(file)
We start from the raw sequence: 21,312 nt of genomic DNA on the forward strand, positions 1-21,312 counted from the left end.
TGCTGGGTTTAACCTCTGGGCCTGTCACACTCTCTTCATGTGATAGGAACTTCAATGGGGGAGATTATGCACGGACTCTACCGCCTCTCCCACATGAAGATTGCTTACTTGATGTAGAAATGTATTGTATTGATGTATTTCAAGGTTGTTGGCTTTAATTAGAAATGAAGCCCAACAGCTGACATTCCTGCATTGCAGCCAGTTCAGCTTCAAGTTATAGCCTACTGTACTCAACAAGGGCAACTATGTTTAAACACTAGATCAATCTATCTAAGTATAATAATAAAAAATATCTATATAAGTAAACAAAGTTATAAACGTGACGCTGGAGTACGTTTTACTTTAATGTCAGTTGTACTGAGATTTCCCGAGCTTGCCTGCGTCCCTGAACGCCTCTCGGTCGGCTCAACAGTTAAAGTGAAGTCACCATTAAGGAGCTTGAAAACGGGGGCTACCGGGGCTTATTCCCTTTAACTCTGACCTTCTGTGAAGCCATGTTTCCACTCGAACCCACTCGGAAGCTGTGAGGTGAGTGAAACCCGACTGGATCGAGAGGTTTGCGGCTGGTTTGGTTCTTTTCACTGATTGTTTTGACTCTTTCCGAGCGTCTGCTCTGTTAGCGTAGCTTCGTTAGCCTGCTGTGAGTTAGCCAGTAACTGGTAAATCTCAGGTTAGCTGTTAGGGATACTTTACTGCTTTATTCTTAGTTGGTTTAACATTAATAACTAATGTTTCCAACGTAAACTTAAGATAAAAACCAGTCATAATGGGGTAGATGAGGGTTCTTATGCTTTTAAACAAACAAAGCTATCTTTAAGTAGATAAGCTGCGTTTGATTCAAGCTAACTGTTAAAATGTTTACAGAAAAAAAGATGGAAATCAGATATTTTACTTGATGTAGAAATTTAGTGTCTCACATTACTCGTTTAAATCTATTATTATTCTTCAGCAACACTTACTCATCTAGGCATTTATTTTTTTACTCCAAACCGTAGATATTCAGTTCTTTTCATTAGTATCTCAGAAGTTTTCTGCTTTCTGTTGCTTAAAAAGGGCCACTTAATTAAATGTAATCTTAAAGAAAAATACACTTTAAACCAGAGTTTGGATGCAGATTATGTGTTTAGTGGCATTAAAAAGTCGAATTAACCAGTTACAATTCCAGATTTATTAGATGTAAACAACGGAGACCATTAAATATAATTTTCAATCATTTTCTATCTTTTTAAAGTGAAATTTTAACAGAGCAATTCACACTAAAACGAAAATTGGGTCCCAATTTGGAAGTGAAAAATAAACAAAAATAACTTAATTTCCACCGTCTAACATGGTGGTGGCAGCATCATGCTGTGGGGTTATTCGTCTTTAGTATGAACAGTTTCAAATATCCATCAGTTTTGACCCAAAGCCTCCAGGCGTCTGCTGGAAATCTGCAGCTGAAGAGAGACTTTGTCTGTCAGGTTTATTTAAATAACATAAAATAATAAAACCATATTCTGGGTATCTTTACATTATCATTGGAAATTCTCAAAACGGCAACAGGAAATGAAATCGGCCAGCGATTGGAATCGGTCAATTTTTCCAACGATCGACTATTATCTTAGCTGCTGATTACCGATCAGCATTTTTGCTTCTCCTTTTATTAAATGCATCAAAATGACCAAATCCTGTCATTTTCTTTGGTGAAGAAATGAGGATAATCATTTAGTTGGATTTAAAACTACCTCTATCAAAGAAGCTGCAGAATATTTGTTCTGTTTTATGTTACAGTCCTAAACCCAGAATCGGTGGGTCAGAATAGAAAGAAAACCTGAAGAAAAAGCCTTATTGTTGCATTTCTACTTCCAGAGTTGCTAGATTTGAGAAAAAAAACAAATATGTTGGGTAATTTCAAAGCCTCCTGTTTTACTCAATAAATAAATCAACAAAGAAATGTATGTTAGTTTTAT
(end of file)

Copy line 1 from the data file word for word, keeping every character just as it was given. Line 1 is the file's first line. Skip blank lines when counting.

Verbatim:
We start from the raw sequence: 21,312 nt of genomic DNA on the forward strand, positions 1-21,312 counted from the left end.